With Mitt Romney emerging as the presumptive GOP candidate for president, talk is turning to possible vice presidential candidates. Whether it will be one of the former candidates in the race or one of the Republican favorites from outside of the race, each of the potential candidates has weighed in on whether they want to appear on the ticket. Here is a look at the possible candidates and how they feel about potentially appearing on the GOP ticket this November.
Santorum hasn't dropped out of the race yet, but if he does lose the race to Mitt Romney, he has said that he could be a vice presidential candidate for Mitt Romney, though Romney's camp has stated that they aren't interested, according to the National Review Online.
Marco Rubio has been considered a favorite for the GOP vice presidential nod. Many pundits, including those from the Washington Post, agree that Romney needs a running mate that will help him capture the Latino vote, which is where they believe Rubio can help the Romney campaign. For his part, Rubio has stated emphatically that he will not appear on the ticket as the vice presidential candidate, according to ABC News.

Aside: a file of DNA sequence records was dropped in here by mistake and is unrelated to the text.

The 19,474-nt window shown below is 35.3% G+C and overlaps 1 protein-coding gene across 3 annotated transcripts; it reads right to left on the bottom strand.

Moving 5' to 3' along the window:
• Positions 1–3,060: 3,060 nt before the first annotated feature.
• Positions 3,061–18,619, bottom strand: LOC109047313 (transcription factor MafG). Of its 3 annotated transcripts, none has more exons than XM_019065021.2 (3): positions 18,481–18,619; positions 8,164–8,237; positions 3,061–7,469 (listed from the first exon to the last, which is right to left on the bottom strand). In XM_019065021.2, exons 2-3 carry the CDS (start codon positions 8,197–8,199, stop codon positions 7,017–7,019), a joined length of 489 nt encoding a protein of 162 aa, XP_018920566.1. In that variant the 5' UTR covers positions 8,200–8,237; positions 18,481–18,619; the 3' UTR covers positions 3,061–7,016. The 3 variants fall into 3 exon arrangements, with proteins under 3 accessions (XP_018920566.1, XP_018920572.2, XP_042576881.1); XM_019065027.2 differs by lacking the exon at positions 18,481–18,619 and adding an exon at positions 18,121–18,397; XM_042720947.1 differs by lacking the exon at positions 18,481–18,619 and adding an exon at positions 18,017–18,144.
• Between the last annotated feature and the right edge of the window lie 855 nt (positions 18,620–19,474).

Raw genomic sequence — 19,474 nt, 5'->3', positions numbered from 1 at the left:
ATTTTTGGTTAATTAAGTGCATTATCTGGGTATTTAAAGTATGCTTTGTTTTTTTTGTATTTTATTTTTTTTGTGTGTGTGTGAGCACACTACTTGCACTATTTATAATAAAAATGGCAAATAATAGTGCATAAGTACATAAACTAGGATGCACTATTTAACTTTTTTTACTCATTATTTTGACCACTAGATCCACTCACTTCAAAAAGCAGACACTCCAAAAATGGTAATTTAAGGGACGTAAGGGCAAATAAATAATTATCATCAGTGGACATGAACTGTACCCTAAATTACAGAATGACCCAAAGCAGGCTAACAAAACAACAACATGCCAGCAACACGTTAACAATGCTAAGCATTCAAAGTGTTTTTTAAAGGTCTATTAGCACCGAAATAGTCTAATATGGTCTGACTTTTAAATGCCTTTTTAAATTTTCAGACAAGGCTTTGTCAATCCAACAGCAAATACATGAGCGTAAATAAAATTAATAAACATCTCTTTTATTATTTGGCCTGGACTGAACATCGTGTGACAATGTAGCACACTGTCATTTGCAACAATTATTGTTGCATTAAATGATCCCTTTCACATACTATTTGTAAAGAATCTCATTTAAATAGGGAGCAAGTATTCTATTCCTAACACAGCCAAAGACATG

Paul Ryan gave Romney his official endorsement last week, according to Yahoo News. He said that Romney "has the skills, the tenacity and the courage." Ryan also did not rule out a Romney-Ryan ticket, though he did go on to say that it wasn't something that he is "even thinking about."
Rep. Ron Paul, who is lagging behind Rick Santorum and Mitt Romney in the GOP race, has said that he will not agree to a Romney-Paul ticket. Paul went on record with his feelings according to the National Journal, saying, "I haven't said anything like that and I don't see how that would happen. There's too many disagreements… I'd have a hard time to expect him ever to invite me to campaign for him."
Newt Gingrich has not dropped out of the race yet, even though his biggest financial backer, Sheldon Adelson, has reported Gingrich's campaign as dead, according to The Guardian. The former Speaker of the House did go on record saying, "I wouldn't say no," to appearing on a Romney-Gingrich ticket, according to the New York Times.
- Mitt Romney
- Rick Santorum
- Marco Rubio